Why InterSwap is not Stargate…

In conclusion

The guys at LayerZero have been able to raise both 120 million dollars in funding as well as the eyebrows of everyone keen on LayerZero’s venture to solve interoperability issues in the crypto industry. 

LayerZero’s funding success has put them at the “Unicorn level” with a valuation of $3B, and it is only right for onlookers and spectators to begin to peek into protocols that surround the LayerZero ecosystem for whatever reasons they want to. 

One such protocol is InterSwap, and according to these blokes, they’re the first fully composable native asset cross-chain AMM with unified liquidity built on top of the LayerZero network. You can get a full refresher on InterSwap by checking out our Complete Guide.

While this is interesting, it might take more than those words to fully understand what InterSwap is doing and what they’re not doing when compared to other methods or protocols such as Stargate, and of course, the role of LayerZero in all of this.   

So, the approach is to investigate InterSwap from the perspective of what it’s not and what it is. 

Shall we? 

What InterSwap is not… 

It is common knowledge to crypto residents that new blockchains are constantly clamouring to join the ranks of the already-established layer 1s, 2s, and 3s (yes there are layer 3s now). 

As these new networks pop up, they compound the issue of interoperability between themselves and existing ones. The user is often left with no choice but to interact with these Blockchains in a siloed manner or use suboptimal solutions. 

These suboptimal methods are what InterSwap is clearly not — It does not make use of intermediary chains to teleport assets from sender chain to receiver chain, neither is InterSwap making use of any of the three (3) types of bridging mechanisms. 

  • Burn and mint: A process of cross-chain transaction where the asset is burnt on the sender chain and minted on the receiver chain. 
  • Wrapping: A process where the asset is locked in a smart contract on the sender chain and is then minted in a wrapped state on the receiver chain. 
  • Lock and unlock: As the name connotes, assets are locked and then unlocked on the receiver chain. 

No! InterSwap is none of these things, as these methods are flawed and prone to attack vectors such as smart contract risks, black-swan events that could cause wrapped assets to de-peg, and other systemic risks. 

InterSwap, though deceptively similar, is quite distinct from Stargate, which is a fully composable, omnichain liquidity transport protocol. This implies that on a protocol level, Stargate provides a liquidity layer through its pools. On the other hand, at the infrastructure level, Stargate provides a bridge that allows Dapps to carry out cross-chain transactions. 

For example, a DEX built on Stargate will be able to access Stargate’s unified liquidity pools and can facilitate the swapping of native assets. One such DEX is Sushiswap.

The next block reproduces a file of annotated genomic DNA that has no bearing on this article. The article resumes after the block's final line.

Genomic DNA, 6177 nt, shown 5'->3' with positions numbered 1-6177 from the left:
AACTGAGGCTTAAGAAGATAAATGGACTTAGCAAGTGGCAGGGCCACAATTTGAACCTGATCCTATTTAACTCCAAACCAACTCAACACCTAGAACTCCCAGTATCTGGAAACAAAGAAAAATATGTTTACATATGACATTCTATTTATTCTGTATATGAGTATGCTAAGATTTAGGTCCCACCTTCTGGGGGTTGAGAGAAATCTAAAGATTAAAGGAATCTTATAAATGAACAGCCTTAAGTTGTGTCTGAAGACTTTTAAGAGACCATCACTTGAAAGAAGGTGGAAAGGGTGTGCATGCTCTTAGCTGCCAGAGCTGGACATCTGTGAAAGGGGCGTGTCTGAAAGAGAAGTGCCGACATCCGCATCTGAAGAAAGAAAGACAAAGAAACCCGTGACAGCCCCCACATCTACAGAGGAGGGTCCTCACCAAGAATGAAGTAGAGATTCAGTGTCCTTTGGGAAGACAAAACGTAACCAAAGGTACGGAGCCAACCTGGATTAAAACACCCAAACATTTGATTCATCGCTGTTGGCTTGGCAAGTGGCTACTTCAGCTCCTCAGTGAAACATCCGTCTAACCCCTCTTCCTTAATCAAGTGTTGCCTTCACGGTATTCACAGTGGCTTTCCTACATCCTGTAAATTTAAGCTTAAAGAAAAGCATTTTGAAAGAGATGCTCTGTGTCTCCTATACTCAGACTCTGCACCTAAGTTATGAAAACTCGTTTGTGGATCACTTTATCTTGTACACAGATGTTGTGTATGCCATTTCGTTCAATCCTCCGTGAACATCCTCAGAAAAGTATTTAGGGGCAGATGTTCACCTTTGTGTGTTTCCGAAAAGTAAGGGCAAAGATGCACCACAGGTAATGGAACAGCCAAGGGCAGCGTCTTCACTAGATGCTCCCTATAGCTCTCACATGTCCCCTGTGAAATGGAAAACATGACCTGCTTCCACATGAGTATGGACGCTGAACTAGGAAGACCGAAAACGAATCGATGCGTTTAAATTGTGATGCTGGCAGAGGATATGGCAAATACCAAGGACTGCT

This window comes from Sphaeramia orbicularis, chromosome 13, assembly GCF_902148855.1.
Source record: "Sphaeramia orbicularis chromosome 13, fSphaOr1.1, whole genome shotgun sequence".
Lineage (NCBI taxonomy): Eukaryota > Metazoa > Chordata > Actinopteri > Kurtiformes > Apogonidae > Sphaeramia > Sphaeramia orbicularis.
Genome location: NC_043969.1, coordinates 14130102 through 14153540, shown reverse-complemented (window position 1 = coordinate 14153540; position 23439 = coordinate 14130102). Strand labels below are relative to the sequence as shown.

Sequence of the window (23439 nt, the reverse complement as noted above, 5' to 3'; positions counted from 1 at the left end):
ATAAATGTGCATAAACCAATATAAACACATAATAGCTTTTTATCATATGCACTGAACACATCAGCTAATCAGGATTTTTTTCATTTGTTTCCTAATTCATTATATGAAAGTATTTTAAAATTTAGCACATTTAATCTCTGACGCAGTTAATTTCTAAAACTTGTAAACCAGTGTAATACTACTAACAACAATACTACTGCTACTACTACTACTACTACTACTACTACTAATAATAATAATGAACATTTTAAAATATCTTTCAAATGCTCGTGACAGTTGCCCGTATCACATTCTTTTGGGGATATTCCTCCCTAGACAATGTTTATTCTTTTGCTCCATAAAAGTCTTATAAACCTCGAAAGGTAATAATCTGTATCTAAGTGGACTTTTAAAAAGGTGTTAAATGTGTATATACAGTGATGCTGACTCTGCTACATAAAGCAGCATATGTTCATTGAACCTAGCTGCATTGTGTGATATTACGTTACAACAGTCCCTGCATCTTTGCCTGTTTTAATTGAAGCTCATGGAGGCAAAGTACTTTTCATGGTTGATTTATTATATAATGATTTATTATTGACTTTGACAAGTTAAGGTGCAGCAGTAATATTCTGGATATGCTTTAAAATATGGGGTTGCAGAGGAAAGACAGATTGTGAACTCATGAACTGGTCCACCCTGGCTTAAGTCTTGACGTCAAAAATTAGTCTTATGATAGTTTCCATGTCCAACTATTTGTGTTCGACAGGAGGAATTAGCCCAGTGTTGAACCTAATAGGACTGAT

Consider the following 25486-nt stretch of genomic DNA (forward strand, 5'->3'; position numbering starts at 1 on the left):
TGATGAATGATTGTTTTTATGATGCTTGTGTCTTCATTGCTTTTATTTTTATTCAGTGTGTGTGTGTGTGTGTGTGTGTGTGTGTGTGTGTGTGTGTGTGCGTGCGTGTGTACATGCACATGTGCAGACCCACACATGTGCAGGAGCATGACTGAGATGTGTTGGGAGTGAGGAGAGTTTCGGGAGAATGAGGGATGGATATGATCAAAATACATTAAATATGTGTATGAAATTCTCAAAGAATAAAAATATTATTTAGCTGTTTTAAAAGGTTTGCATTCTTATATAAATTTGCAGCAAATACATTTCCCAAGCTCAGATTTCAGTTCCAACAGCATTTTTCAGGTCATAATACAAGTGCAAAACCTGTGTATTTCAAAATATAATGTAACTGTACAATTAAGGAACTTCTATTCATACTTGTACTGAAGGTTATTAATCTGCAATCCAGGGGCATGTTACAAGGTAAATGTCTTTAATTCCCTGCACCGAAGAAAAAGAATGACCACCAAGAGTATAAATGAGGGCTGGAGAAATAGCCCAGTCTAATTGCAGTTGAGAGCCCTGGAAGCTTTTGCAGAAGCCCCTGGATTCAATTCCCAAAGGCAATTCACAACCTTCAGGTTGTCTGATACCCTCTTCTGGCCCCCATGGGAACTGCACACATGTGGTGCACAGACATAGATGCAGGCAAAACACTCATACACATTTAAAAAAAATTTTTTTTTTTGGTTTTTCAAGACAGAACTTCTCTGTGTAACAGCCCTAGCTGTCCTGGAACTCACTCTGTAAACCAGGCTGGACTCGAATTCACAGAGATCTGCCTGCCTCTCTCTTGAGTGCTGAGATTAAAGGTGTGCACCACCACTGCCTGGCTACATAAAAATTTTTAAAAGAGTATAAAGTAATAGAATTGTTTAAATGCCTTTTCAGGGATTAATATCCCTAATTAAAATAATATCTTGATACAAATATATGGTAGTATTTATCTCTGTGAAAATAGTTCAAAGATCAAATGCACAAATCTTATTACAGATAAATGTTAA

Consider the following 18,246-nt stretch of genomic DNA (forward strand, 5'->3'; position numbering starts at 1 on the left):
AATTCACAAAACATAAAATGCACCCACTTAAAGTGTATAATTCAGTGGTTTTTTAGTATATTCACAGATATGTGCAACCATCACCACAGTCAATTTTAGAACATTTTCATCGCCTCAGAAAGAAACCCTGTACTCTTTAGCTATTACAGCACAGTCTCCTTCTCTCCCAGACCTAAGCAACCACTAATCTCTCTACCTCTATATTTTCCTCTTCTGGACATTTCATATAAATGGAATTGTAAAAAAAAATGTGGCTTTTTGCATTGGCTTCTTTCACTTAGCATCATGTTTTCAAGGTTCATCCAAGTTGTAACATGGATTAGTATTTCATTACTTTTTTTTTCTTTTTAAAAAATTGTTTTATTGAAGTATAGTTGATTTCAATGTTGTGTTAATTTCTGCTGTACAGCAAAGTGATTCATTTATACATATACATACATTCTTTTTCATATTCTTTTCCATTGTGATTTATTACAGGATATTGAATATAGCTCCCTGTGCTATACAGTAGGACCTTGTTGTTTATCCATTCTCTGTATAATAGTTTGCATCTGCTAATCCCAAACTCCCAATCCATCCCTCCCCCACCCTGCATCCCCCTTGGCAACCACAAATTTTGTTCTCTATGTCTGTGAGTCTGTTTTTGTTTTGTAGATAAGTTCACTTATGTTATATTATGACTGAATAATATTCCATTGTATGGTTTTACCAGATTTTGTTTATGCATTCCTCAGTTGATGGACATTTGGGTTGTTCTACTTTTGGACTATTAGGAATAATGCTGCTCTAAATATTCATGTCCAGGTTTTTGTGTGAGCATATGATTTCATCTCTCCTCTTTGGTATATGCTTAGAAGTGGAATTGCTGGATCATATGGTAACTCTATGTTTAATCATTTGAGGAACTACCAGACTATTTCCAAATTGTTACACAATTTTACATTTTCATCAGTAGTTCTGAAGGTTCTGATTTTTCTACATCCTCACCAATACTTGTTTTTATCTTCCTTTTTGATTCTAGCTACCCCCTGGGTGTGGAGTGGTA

An example of cross-chain transaction using a bridge. 

Source: https://InterSwap.io/PitchDeck.pdf

Hence, one can consider Stargate as a bridging infrastructure backed by steep liquidity pools with a focus on stable pairs, which is a limitation in itself. However, one thing that both Stargate and InterSwap use is LayerZero cross-chain messaging. 

What TF is InterSwap then?

Imagine that your regular AMM DEX could easily swap native assets across multiple networks. For example, you hold some ETH (asset A)  but you want to deposit AVAX (asset B)  in a yield farm on Avalanche. 

In order to achieve this task, there are two potential pathways available to you: 

firstly, you may opt to utilize a bridge and one of the aforementioned bridging methods, which will facilitate the conversion of asset A into asset B. 

Alternatively, you may choose to send your asset to a centralized exchange, where you can exchange asset A for either asset B. Or convert asset A to a stablecoin in order to purchase asset B on the spot market, then proceed to send asset B back to your non-custodial wallet using the supported network.

Unfortunately, both of these methods are arduous, precarious, and time-intensive. 

InterSwap, however, allows the user to directly swap native assets for assets they want within the protocol without the use of bridges, intermediary chains, or wrapped assets.  

An example of native asset swaps using InterSwap. 

Source: https://InterSwap.io/PitchDeck.pdf 

Stargate and InterSwap diverge significantly in their integration of LayerZero, which is central to their operations. Stargate positions itself as a bridge and liquidity layer, whereas InterSwap is an open and decentralized automated market maker that pools legacy liquidity and empowers seamless cross-chain swaps through its proprietary liquidity reserves. 

Alternatively put, one can say that the key distinction lies in the way they leverage LayerZero: Stargate assumes the dual role of bridge and liquidity provider, whereas InterSwap embraces a permissionless model that enables any-to-any swaps using its own smart routing, resulting in rapid and frictionless cross-chain transactions.

Other attributes of InterSwap include its agnostic capabilities, non-upgradable open source smart contracts across supported networks, the introduction of weighted and stable pools, and on the InterSwap solution slide, 3x lesser fees when compared to Stargate. 

InterSwap doubles as a cross-chain portfolio manager, a functionality that is quite brilliant due to its multi-asset pools. With all of these, one can consider InterSwap as a one-stop for cross-chain interaction which is pretty much what any DEFI maxi would want anyway. 

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